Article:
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Native American history alive in woman’s garden

Cindy Deardorff | Jeff Manes~for Sun-Times Media

Cindy Deardorff | Jeff Manes~for Sun-Times Media

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Updated: November 14, 2013 6:13AM



“The Three Sisters (corn, beans and squash) are inseparable and will only thrive when planted together.”

— Iroquois belief

Cindy Deardorff has great neighbors. The farmhouse where she lives in Wheatfield is surrounded by land owned by the Nature Conservancy, Department of Natural Resources and NIPSCO Savanna. Three wild turkeys foraged near the gravel road as I approached Deardorff’s place.

Deardorff, 53, is an accountant who enjoys growing Native American heirloom varieties of vegetables and re-enacting in the Colonial period of our country.

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Education?

“Kankakee Valley High School and Valparaiso University,” she said. “I have a degree in business administration. But I’ve always been a history buff. My mom’s a history buff. I don’t think she thought I’d end up being a re-enactor even though she took me to The Feast of the Hunter’s Moon when I was little.”

Where do you work?

“In Merrillville for Keilman, Austgen and Sinal; it’s an accounting firm. I’ve been there for more than 25 years.”

Are you a member of any historical societies?

“The Kankakee Valley Historical Society.”

I always see you at Aukiki River Festival near Baum’s Bridge outside of Kouts. There is usually another lady that you share your campsite with.

“That would be Judy Judge; she’s my best friend.”

You both dress in Native American attire. Have you thought of dying your hair black?

“No, because I talk about being a captive that has been adopted into the tribe.”

Francis Slocum.

“She actually was from Pennsylvania. During one of the Indian raids, she was taken from her Quaker family and brought back to Indiana. She ended up marrying a Miami chief named Deaf Man. The tribe was located near Mississinewa by the Wabash River. Francis became known as Young Bear. Almost 60 years later, two of her Quaker brothers were able to track her down near Peru. They identified Francis by a disfigured finger. She remembered her surname, but that was the only English she knew. Although Joseph and Isaac Slocum pleaded with their sister to come back ‘home,’ she chose to stay with her adopted family, saying in the Miami language: ‘I would be like a fish out of water.’”

Fascinating stuff.

“The famous artist George Winter painted Francis Slocum and her two daughters. One of the daughters refused to look directly at Winter, a Miami custom. “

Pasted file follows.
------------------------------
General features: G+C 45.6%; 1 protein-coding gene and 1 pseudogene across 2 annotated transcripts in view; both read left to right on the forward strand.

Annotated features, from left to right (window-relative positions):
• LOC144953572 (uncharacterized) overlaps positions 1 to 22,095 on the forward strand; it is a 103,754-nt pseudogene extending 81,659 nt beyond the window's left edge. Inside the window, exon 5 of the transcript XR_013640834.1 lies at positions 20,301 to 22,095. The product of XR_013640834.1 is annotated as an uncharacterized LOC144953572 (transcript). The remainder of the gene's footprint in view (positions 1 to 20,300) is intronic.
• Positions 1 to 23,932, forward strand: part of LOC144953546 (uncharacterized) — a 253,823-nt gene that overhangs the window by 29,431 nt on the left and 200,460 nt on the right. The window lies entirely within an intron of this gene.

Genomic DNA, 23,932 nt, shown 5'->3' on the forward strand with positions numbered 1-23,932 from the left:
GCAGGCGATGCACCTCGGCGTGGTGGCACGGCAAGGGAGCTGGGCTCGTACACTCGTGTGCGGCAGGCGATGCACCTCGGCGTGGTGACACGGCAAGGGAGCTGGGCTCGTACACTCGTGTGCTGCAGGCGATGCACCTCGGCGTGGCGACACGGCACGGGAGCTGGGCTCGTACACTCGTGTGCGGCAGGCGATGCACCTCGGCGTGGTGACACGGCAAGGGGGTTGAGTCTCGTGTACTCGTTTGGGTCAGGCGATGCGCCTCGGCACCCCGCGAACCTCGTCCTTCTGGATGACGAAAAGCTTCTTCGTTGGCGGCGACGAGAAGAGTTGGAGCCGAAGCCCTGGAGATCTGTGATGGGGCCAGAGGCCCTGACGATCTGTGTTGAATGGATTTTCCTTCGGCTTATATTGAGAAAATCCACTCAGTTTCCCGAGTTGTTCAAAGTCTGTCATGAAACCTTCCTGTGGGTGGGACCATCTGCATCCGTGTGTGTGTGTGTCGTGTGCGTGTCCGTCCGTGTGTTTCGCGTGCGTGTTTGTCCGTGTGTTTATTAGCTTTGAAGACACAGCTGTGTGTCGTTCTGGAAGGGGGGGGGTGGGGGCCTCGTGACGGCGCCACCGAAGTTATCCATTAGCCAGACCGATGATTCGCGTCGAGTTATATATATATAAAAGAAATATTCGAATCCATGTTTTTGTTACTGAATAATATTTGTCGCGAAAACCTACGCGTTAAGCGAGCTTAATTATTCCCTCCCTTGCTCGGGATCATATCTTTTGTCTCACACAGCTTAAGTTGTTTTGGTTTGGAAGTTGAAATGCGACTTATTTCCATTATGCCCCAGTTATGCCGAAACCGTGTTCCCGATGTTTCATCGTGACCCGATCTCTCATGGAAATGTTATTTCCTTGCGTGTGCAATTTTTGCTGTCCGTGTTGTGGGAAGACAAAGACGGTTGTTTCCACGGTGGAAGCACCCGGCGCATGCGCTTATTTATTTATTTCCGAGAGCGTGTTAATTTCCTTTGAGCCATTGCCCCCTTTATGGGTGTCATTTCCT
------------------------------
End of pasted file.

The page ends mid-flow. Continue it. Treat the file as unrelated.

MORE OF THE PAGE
Being a gardener, I’m sure you know the American Indians knew what they were talking about regarding the legend of the Three Sisters.

“Yes. Corn provides a natural pole for bean vines to climb. Beans create nitrogen in their root systems which improves fertility, and the shallow rooted squash plants serve as a living mulch keeping the ground moist and preventing an overgrowth of weeds.”

It’s kind of neat how you’ve melded your re-enacting with your gardening.

“It’s a nice fit. When I first started, you could see demonstrations of pioneer cooking and turn of the century cooking, but there weren’t many demonstrations on Native American cooking. The colonists adopted a lot of the Native American culinary ways.”

Cindy, one of the most powerful political cartoons I’ve seen showed extremely gaunt Pilgrims standing one behind the other waiting their turn as a band of Native Americans handed out flour, dry beans, root crops, venison and slaughtered turkeys. The cut line simply read: “America’s first welfare line.”

“Yes, the Indians taught the Pilgrims how to make corn dishes and other things. Without being taught about the Three Sisters, many more colonists would have perished.”

You must have researched these topics?

“I started out reading some very old books. The Internet was helpful. I learned a lot from other re-enactors. Then, I took classes with some of the tribes. I learned how to make things like cattail mats. I don’t think I’ll butcher a deer, but I was shown how by the Potawatomi in Michigan. I build my own wigwam and cook with clay pots.

Cindy, I really like all the wild flowers, herbs and native plants you have growing around the barns and sheds. Can you give me the dime tour?

“Here we have foxglove, wild phlox, tansy, fleabane, milkweed, goldenrod, purple coneflower... . These are called ground nuts or wild beans. This garden contains Miami Indian flour corn.”

Where did you get the seed?

“A Miami person gave it to me as a gift. I’ve been planting it every year since. You’ll never find this seed in, say, a Burpee’s catalog. I also have seeds from the Potawatomi tribe up in Michigan.”

What do we have here?

“That’s a squash called a white scallop which goes back to the 1700s. Actually, it’s a native plant that the Indians ate before that. These are cranberry beans. This is sweet grass. Native Americans used it in ceremonies.”

Are you an organic gardener?

“Can’t you tell by all the weeds?”

Are those extremely tall plants with the yellow flowers what I think they are?

“If you’re thinking Jerusalem artichokes you would be correct.”

They produce an edible tuber.

“Yes, the Native Americans called them sun chokes. They taste like a potato with a little bit of a radish bite to them.”

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Cindy Deardorff. A woman who counts beans in Merrillville and plants beans in Wheatfield.



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